After the end of the opening ceremony, the exhibition curator Xu Jia guided the guests to visit the exhibition. The exhibition selects the essential era of Western culture that was introduced into the East in the 19thcentury going through to the 20th century, through a large number of historical facts as well as cultural studies, by means of case studies and relevant historical analysis, to discover and analyze the origin of the art form of current “global contemporary” art in the process of addressing transmutation of Asian modernity.
According to Xu Jia’s presentation, the exhibition is divided into three exhibition halls by age, a detailed study of the cases of the three artists. The three exhibition halls are connected by a common clue – rather than paying close attention to how they studied painting or their artistic styles, it thoroughly combed through the creation of the artists to focus on a common problem, namely in the late 19th and early 20th century, how the developed Western modernity was introduced into the East under the background of the rise of the West and the decline of the East. Although the incoming ways were different, after it was introduced, the reaction, interaction with the West, the measures taken by them, etc. were different and these Asian countries were faced with a same problem – how to deal with Western modernity. In the case of Kaii Higashiyama, we may see how the Japanese Painting, which may not seem directly relevant to Western Modernism art, was closely intermingled with the transmission of Western Modernity into a Japanese context in late 19th and early 20th century, and how this Japanese Painting format emerged as a complicated reaction between Modernity and local traditions. In India, Rabinaranath Tagore acknowledged both Indian tradition and Western Modern culture in a more profound way through a comparison with his Indian colleagues. Therefore he can hardly satisfy the Indian art practices during his period—it was either a rigid mimic of Victorian Art or mincemeat play of Oriental patterns. He takes a radical way and abandons all his cultural ancestors to activate Indian art. Chinese artist Pan Tianshou was originally optimistic in the hybrid of Chinese and Western cultures. However, with happenings of “Chinese Painting Department Cancelled” and “Chinese Painting renamed as Color Ink”, he realized the Self-elimination of Chinese painting as a possible result of this hybrid. Thus he has adjusted his proposition to “Keep a Distance between Chinese and Western Paintings”, as a way to reflect and re-balance the dominant attitude of Complete Westernization and Complete Hybrid at his time.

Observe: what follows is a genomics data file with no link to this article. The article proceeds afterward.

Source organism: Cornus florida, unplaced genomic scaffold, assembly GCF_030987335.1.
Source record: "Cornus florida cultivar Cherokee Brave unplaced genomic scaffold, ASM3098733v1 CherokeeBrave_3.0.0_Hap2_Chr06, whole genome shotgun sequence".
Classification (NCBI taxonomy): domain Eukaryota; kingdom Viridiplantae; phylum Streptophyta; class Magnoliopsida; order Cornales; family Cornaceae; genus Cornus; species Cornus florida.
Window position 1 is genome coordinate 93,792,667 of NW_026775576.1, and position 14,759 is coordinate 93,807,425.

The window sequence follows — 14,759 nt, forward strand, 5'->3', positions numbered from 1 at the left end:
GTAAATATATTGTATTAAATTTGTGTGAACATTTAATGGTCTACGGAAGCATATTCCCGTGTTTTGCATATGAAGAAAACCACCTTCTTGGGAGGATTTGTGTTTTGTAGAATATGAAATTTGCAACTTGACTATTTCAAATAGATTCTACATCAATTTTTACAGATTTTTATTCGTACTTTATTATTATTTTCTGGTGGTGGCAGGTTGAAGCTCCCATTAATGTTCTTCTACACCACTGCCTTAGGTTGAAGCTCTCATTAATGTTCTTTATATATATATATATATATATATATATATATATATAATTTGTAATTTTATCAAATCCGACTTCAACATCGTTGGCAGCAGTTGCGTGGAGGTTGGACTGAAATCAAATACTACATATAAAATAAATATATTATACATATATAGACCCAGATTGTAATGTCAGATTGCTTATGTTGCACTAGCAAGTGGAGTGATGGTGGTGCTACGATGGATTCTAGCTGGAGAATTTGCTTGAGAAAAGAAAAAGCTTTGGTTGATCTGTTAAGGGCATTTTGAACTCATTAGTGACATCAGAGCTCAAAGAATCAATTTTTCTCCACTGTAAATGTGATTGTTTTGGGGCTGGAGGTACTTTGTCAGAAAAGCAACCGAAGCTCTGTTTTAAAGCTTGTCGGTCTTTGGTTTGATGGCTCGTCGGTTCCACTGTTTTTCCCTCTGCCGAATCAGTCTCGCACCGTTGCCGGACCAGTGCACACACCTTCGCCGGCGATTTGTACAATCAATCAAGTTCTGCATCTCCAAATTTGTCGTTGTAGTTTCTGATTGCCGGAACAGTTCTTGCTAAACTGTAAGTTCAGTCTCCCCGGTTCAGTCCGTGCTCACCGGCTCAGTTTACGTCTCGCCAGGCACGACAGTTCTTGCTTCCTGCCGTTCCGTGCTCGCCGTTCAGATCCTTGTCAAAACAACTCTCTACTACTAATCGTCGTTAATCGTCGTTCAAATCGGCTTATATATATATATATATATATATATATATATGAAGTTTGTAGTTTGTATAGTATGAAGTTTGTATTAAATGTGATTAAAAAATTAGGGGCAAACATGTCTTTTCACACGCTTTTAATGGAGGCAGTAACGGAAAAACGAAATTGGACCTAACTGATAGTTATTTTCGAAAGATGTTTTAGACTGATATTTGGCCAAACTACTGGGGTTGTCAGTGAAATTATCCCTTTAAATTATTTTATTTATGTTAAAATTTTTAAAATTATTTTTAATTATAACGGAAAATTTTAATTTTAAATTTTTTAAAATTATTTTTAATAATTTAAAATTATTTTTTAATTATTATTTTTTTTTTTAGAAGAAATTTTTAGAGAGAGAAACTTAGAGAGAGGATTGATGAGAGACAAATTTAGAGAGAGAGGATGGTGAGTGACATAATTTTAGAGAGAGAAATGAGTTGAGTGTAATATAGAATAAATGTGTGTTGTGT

The exhibition showcases 6 original works of Pan Tianshou’s masterpieces, lasting from November 18to December 27, 2014.
Text and Photo by Lin Jiabin/CAFA ART INFO
Translated by Chen Peihua and edited by Sue/CAFA ART INFO